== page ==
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Did Allan Francovich get it right?

A forgotten documentary about Lockerbie

On the eve of the 25th anniversary of the Lockerbie bombing, Channel 4 News has broadcast a very interesting report claiming that  Abdelbaset al-Megrahi wasn’t the Lockerbie bomber, and Libya wasn’t the country responsible, but that the bombing was actually carried out by a Palestinian terrorist group backed by Hisbollah, to avenge the 290 lives lost when Iran Air flight 665 was accidentally shot down by a US battleship over the Persian Gulf a few months before Lockerbie. The claims were made in recently discovered US court depositions by a CIA agent, Richard Fuisz, at the request of defence lawyers for al-Megrahi and Lamin Fhimah, who were on trial at the time for the bombing, but they came too late to be used at the trial.

This is substantially the same interpretation of events that is put forward in great detail in a forgotten documentary, The Maltese Double Cross (1994), by the American director Allan Francovich (1941-1997), who was also responsible for a number of films about the CIA, including the award-winning  On Company Business (1980). Continue reading

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Havana 35

The Cuban dissenting blogger Yoani Sanchez has written a somewhat cynical blog about Havana’s Film Festival, or to give its full title, the International Festival of the New Latin American Cinema, whose 35th edition closed on Sunday, in which she comments that

“The Festival” (period… as we call it), had a clear ideological focus from the beginning to promote creations filled with social criticism, a reflection of regional problems or the historic memory of the dictatorships that plagued Latin America.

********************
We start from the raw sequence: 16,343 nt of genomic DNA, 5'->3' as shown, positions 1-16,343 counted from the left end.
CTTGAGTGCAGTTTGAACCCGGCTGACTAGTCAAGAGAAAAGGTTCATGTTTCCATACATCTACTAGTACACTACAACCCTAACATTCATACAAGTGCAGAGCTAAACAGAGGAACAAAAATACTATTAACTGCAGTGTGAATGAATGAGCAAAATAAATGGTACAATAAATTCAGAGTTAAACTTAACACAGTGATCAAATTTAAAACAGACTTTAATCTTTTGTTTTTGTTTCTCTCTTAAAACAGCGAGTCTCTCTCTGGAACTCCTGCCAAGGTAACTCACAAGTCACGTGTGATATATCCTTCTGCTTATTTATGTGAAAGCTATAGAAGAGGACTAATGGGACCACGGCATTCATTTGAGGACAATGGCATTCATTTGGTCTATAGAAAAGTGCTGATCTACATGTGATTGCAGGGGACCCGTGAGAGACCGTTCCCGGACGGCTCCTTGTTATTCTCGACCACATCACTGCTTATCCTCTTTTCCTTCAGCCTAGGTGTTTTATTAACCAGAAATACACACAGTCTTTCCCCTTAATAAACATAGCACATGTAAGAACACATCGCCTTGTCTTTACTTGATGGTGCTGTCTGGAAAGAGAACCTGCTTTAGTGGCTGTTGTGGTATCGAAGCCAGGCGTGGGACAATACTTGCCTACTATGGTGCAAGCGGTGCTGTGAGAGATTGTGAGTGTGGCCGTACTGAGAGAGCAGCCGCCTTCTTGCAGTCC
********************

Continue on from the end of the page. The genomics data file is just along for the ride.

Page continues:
I laughed when I read this because the last of those — well, that’s me, folks, in the shape of my new documentary, Interrupted Memory, which premiered at the Festival. OK, it wasn’t the only film on the subject. All I can say is that I’m very happy to have been screened in such company, even if Yoani didn’t bother to come to the screening. Continue reading

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Putney Debater in Havana

Some reports on my activities at the Havana Film Festival, for readers of Spanish:

There are several reports on the Seminar, ¿Nuevo? ¿Cine? ¿Latinoamericano?

The fullest is Hacia un nuevo concepto de Nuevo Cine Latinoamericano,
but also see

 

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Havana premiere for ‘Interrupted Memory’

Very pleased to share the news that my new film, ‘Interrupted Memory / Memoria interrumpida’, will receive its world premiere at the Havana International Film Festival, 5-15 December 2013, where I will also be participating in a panel discussion on contemporary documentary.

 

Come to a preview screening at the University of Roehampton on Wednesday 4th December (Duchesne Lecture Theatre, 4.30pm).

 Check out www.mchanan.com/interrupted-memory for information and a teaser (or below).

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Musical and Other Cultural Responses to Political Violence in Latin America

Musical and Other Cultural Responses to Political Violence in Latin America

A really interesting one-day conference in Manchester on 6 December – and not just because I’ll be screening an extract from ‘Interrupted Memory‘.